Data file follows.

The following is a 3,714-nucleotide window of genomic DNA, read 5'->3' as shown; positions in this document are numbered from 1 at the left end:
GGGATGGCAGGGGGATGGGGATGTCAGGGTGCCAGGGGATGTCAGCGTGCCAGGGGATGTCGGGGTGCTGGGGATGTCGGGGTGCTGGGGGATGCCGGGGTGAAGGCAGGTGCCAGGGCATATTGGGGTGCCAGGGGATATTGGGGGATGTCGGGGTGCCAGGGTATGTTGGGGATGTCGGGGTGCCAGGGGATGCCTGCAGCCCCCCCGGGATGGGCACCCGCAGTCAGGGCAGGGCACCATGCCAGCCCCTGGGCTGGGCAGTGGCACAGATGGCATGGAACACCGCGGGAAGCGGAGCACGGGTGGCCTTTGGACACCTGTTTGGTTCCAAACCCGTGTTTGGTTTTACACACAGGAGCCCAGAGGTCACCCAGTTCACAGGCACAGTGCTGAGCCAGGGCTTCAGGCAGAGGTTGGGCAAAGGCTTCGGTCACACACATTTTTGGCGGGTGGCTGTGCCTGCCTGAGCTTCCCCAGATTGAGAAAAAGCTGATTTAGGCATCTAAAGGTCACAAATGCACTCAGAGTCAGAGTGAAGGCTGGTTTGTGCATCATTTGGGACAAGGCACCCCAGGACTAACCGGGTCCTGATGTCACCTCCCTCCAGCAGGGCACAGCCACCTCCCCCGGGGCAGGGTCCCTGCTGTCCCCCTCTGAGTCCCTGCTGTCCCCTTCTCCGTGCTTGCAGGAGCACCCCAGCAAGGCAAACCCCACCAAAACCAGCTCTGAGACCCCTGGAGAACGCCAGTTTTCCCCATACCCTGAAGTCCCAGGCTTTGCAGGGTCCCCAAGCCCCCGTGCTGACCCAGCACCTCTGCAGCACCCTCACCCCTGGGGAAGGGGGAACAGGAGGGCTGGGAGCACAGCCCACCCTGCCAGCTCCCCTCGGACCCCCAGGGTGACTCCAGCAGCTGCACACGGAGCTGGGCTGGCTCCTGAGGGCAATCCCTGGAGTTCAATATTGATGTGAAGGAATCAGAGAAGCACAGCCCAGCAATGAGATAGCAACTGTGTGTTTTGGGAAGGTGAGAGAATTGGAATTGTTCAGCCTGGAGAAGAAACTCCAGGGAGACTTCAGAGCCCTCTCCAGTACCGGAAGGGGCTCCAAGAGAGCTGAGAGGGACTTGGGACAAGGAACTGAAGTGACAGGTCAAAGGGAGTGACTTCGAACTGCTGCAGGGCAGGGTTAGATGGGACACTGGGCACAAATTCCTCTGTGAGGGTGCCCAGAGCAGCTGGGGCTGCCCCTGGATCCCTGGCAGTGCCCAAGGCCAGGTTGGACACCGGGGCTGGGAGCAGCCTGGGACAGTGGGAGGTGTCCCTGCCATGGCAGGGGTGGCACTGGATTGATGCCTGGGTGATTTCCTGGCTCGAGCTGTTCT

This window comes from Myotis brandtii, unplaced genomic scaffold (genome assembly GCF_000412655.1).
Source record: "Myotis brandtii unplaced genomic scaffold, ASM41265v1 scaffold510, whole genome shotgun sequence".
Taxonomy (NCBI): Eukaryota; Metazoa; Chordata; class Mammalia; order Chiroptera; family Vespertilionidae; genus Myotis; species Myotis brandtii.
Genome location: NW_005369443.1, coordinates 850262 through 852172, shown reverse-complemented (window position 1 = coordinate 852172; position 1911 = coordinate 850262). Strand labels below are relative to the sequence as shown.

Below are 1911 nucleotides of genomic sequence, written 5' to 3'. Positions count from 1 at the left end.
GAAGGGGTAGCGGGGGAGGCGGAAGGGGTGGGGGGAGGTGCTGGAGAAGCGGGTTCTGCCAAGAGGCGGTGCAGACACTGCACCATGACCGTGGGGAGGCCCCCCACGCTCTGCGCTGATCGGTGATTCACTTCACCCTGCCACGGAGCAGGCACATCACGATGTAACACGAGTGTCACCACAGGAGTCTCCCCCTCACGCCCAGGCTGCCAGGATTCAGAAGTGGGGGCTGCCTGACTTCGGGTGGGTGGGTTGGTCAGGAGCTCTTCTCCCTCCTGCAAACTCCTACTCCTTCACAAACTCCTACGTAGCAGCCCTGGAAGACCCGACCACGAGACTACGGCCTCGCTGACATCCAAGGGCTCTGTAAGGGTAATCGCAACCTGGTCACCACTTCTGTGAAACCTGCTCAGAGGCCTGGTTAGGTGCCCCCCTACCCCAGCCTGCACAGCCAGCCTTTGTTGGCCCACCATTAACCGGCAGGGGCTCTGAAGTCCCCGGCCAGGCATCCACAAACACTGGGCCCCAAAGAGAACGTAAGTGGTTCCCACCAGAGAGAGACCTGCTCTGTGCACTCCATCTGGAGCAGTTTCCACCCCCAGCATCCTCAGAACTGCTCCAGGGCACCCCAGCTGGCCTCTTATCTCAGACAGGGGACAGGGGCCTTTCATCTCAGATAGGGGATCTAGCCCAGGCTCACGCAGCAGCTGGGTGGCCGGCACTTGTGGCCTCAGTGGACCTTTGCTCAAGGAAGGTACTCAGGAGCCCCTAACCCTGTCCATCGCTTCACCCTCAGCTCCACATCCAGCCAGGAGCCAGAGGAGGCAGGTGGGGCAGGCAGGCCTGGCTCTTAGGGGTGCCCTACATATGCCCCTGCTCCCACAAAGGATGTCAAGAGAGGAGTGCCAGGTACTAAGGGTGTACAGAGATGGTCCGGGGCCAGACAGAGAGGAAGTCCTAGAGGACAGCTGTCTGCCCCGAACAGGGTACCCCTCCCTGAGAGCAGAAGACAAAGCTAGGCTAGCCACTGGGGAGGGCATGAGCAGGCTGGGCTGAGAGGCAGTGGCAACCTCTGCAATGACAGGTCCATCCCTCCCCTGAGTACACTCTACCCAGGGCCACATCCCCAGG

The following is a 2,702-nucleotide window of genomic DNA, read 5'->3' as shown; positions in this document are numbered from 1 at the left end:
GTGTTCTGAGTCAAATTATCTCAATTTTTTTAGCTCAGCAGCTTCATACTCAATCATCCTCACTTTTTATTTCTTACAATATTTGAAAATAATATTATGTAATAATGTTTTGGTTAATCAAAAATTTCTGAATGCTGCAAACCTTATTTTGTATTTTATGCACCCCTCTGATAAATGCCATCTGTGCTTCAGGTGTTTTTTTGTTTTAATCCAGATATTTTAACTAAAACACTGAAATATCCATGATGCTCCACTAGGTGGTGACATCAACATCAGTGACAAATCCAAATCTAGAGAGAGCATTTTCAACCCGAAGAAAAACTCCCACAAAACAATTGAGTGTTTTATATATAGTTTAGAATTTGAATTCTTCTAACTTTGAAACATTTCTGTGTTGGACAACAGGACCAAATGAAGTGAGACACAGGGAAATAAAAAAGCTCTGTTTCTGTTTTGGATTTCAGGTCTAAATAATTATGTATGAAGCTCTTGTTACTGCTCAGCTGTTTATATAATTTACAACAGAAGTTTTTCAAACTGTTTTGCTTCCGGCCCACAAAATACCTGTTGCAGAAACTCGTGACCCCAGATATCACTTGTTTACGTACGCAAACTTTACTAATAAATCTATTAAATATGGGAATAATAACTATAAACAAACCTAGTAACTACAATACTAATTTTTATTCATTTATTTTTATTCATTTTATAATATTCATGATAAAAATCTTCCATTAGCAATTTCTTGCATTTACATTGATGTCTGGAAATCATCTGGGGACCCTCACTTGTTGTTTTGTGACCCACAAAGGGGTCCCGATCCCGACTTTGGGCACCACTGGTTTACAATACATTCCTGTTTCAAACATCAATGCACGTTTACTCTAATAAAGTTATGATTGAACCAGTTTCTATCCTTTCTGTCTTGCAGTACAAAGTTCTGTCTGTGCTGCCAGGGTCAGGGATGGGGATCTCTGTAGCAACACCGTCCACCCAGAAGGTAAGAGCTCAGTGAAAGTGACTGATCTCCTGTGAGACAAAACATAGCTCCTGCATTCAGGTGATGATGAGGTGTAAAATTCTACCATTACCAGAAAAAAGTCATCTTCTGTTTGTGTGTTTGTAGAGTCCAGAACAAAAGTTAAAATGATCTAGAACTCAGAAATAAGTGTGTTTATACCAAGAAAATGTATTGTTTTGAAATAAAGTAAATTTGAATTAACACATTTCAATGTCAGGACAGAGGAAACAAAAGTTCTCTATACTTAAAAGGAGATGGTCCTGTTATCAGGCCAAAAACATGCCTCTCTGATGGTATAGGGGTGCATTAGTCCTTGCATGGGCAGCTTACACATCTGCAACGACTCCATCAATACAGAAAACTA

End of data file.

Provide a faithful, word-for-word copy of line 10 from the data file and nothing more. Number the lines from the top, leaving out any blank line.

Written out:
GTGTTCTGAGTCAAATTATCTCAATTTTTTTAGCTCAGCAGCTTCATACTCAATCATCCTCACTTTTTATTTCTTACAATATTTGAAAATAATATTATGTAATAATGTTTTGGTTAATCAAAAATTTCTGAATGCTGCAAACCTTATTTTGTATTTTATGCACCCCTCTGATAAATGCCATCTGTGCTTCAGGTGTTTTTTTGTTTTAATCCAGATATTTTAACTAAAACACTGAAATATCCATGATGCTCCACTAGGTGGTGACATCAACATCAGTGACAAATCCAAATCTAGAGAGAGCATTTTCAACCCGAAGAAAAACTCCCACAAAACAATTGAGTGTTTTATATATAGTTTAGAATTTGAATTCTTCTAACTTTGAAACATTTCTGTGTTGGACAACAGGACCAAATGAAGTGAGACACAGGGAAATAAAAAAGCTCTGTTTCTGTTTTGGATTTCAGGTCTAAATAATTATGTATGAAGCTCTTGTTACTGCTCAGCTGTTTATATAATTTACAACAGAAGTTTTTCAAACTGTTTTGCTTCCGGCCCACAAAATACCTGTTGCAGAAACTCGTGACCCCAGATATCACTTGTTTACGTACGCAAACTTTACTAATAAATCTATTAAATATGGGAATAATAACTATAAACAAACCTAGTAACTACAATACTAATTTTTATTCATTTATTTTTATTCATTTTATAATATTCATGATAAAAATCTTCCATTAGCAATTTCTTGCATTTACATTGATGTCTGGAAATCATCTGGGGACCCTCACTTGTTGTTTTGTGACCCACAAAGGGGTCCCGATCCCGACTTTGGGCACCACTGGTTTACAATACATTCCTGTTTCAAACATCAATGCACGTTTACTCTAATAAAGTTATGATTGAACCAGTTTCTATCCTTTCTGTCTTGCAGTACAAAGTTCTGTCTGTGCTGCCAGGGTCAGGGATGGGGATCTCTGTAGCAACACCGTCCACCCAGAAGGTAAGAGCTCAGTGAAAGTGACTGATCTCCTGTGAGACAAAACATAGCTCCTGCATTCAGGTGATGATGAGGTGTAAAATTCTACCATTACCAGAAAAAAGTCATCTTCTGTTTGTGTGTTTGTAGAGTCCAGAACAAAAGTTAAAATGATCTAGAACTCAGAAATAAGTGTGTTTATACCAAGAAAATGTATTGTTTTGAAATAAAGTAAATTTGAATTAACACATTTCAATGTCAGGACAGAGGAAACAAAAGTTCTCTATACTTAAAAGGAGATGGTCCTGTTATCAGGCCAAAAACATGCCTCTCTGATGGTATAGGGGTGCATTAGTCCTTGCATGGGCAGCTTACACATCTGCAACGACTCCATCAATACAGAAAACTA